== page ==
Santiago, conference about Advanced Debate Skills for competition: 
general skills on strategy, argumentation, points of information and 
Tuesday 21 October - National Debate Tournament Final in Santiago: I was 
the judge of honor and made a few remarks. After this we took a plane to 

Wednesday 22 October - Workshop for teachers in Concepci?n: "Critical 
Thinking in the class: debate as a teaching method across the curriculum".

Part of the big crowd in Concepcion

Thursday 23 October - Workshop in Concepci?n: conference about Advanced 
Debate Skills for competition: general skills on strategy, 
argumentation, points of information and delivery. This is the one that 
was a total overflow.

Friday 24 October - Workshop with teachers and schools alumni in Vi?a 
del Mar: conference about Advanced Debate Skills for competition: 
general skills on strategy, argumentation, points of information and 
Alvarro Ferrer and Catalina Bascur

It was a great experience, I got to reconnect with many old debate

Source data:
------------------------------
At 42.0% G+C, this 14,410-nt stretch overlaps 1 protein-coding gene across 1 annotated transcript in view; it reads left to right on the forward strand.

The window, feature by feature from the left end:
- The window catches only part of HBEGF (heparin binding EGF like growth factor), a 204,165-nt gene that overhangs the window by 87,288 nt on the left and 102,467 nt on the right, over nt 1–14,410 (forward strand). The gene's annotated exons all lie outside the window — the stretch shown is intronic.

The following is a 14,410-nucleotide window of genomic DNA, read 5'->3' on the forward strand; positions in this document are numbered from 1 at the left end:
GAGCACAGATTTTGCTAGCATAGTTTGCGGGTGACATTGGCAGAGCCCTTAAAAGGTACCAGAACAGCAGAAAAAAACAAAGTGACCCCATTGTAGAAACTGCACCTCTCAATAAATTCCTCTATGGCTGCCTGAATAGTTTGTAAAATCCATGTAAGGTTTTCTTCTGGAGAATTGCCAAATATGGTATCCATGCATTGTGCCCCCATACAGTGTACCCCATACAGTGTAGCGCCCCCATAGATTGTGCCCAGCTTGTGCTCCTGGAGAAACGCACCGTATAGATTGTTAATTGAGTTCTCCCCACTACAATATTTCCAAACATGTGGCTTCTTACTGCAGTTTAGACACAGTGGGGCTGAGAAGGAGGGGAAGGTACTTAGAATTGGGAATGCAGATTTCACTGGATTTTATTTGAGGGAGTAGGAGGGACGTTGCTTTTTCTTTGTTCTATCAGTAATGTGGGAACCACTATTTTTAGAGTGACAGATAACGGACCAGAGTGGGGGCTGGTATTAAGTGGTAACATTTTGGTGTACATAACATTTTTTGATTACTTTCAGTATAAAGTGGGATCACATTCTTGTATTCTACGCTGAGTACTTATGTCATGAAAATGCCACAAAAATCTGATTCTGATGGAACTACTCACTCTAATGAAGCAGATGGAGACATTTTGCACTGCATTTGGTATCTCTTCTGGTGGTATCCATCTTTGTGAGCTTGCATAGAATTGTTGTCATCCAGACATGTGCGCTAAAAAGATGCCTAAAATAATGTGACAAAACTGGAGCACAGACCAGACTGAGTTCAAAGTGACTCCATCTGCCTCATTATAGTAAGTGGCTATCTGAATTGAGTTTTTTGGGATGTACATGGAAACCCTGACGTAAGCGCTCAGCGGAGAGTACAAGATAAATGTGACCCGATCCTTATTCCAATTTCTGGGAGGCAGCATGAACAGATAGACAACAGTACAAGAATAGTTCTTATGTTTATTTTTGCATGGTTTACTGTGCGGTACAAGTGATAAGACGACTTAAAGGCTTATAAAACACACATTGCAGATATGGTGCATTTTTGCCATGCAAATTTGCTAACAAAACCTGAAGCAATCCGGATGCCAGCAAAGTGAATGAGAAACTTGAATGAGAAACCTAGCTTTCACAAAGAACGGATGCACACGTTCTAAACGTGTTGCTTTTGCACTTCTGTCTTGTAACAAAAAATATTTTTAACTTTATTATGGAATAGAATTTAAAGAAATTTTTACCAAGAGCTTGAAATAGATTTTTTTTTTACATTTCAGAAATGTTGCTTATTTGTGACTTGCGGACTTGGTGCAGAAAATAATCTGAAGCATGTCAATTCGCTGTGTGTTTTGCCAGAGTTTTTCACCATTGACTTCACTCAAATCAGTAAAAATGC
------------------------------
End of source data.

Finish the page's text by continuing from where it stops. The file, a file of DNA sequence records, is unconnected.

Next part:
friends in Chile (Max Murath, Rodrigo Rojas, Lila Diaz and others), and 
experience what is a beautiful, friendly and extremely active debating 


I am back in Vermont. Just wanted to add that I spent none of my debate team's money on this trip. It was all funded by those I visited.



Alfred C. Snider aka Tuna
Edwin Lawrence Professor of Forensics
University of Vermont
Huber House, 475 Main Street, UVM, Burlington, VT 05405 USA
Global Debate Blog http://globaldebateblog.blogspot.com
Debate Central http://debate.uvm.edu
World Debate Institute http://debate.uvm.edu/wdi/
World Debate Institute Blog http://worlddebateinstitute.blogspot.com
802-656-0097 office telephone
802-656-4275 office fax